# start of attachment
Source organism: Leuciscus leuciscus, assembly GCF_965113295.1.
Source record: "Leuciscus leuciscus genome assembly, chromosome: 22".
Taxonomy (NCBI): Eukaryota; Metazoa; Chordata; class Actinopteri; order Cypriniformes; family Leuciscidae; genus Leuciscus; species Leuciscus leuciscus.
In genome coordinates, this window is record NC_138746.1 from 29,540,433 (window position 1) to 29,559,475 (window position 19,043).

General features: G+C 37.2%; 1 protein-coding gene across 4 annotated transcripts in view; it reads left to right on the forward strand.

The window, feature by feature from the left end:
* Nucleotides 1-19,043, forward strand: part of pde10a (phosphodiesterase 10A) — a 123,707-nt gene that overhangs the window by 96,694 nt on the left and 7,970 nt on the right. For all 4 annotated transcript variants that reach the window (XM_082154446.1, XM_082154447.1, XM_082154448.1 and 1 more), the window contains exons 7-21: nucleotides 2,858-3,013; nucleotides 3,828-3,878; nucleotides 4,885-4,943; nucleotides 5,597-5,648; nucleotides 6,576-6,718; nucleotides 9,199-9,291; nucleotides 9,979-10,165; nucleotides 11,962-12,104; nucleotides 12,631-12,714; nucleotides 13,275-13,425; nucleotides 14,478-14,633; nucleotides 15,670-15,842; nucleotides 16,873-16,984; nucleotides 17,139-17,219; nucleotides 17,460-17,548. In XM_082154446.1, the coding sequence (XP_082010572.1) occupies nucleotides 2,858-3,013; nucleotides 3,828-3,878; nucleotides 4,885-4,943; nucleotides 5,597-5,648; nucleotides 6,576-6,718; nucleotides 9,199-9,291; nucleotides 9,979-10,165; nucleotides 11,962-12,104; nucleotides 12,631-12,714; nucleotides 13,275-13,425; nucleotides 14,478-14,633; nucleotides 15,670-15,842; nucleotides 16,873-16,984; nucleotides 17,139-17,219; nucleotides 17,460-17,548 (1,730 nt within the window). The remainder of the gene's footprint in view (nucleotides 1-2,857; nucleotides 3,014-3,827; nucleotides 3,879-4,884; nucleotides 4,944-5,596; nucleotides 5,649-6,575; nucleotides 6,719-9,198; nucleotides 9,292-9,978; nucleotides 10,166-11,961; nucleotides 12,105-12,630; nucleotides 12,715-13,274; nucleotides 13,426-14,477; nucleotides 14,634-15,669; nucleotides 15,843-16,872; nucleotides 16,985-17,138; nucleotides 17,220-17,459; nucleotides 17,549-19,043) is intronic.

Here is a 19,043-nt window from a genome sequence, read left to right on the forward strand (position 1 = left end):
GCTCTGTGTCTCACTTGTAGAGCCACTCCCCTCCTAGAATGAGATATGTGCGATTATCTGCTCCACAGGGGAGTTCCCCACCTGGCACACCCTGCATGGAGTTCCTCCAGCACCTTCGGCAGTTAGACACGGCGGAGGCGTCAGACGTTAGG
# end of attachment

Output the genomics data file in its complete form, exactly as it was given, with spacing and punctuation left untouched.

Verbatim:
Source organism: Leuciscus leuciscus, assembly GCF_965113295.1.
Source record: "Leuciscus leuciscus genome assembly, chromosome: 22".
Taxonomy (NCBI): Eukaryota; Metazoa; Chordata; class Actinopteri; order Cypriniformes; family Leuciscidae; genus Leuciscus; species Leuciscus leuciscus.
In genome coordinates, this window is record NC_138746.1 from 29,540,433 (window position 1) to 29,559,475 (window position 19,043).

General features: G+C 37.2%; 1 protein-coding gene across 4 annotated transcripts in view; it reads left to right on the forward strand.

The window, feature by feature from the left end:
* Nucleotides 1-19,043, forward strand: part of pde10a (phosphodiesterase 10A) — a 123,707-nt gene that overhangs the window by 96,694 nt on the left and 7,970 nt on the right. For all 4 annotated transcript variants that reach the window (XM_082154446.1, XM_082154447.1, XM_082154448.1 and 1 more), the window contains exons 7-21: nucleotides 2,858-3,013; nucleotides 3,828-3,878; nucleotides 4,885-4,943; nucleotides 5,597-5,648; nucleotides 6,576-6,718; nucleotides 9,199-9,291; nucleotides 9,979-10,165; nucleotides 11,962-12,104; nucleotides 12,631-12,714; nucleotides 13,275-13,425; nucleotides 14,478-14,633; nucleotides 15,670-15,842; nucleotides 16,873-16,984; nucleotides 17,139-17,219; nucleotides 17,460-17,548. In XM_082154446.1, the coding sequence (XP_082010572.1) occupies nucleotides 2,858-3,013; nucleotides 3,828-3,878; nucleotides 4,885-4,943; nucleotides 5,597-5,648; nucleotides 6,576-6,718; nucleotides 9,199-9,291; nucleotides 9,979-10,165; nucleotides 11,962-12,104; nucleotides 12,631-12,714; nucleotides 13,275-13,425; nucleotides 14,478-14,633; nucleotides 15,670-15,842; nucleotides 16,873-16,984; nucleotides 17,139-17,219; nucleotides 17,460-17,548 (1,730 nt within the window). The remainder of the gene's footprint in view (nucleotides 1-2,857; nucleotides 3,014-3,827; nucleotides 3,879-4,884; nucleotides 4,944-5,596; nucleotides 5,649-6,575; nucleotides 6,719-9,198; nucleotides 9,292-9,978; nucleotides 10,166-11,961; nucleotides 12,105-12,630; nucleotides 12,715-13,274; nucleotides 13,426-14,477; nucleotides 14,634-15,669; nucleotides 15,843-16,872; nucleotides 16,985-17,138; nucleotides 17,220-17,459; nucleotides 17,549-19,043) is intronic.

Here is a 19,043-nt window from a genome sequence, read left to right on the forward strand (position 1 = left end):
GCTCTGTGTCTCACTTGTAGAGCCACTCCCCTCCTAGAATGAGATATGTGCGATTATCTGCTCCACAGGGGAGTTCCCCACCTGGCACACCCTGCATGGAGTTCCTCCAGCACCTTCGGCAGTTAGACACGGCGGAGGCGTCAGACGTTAGG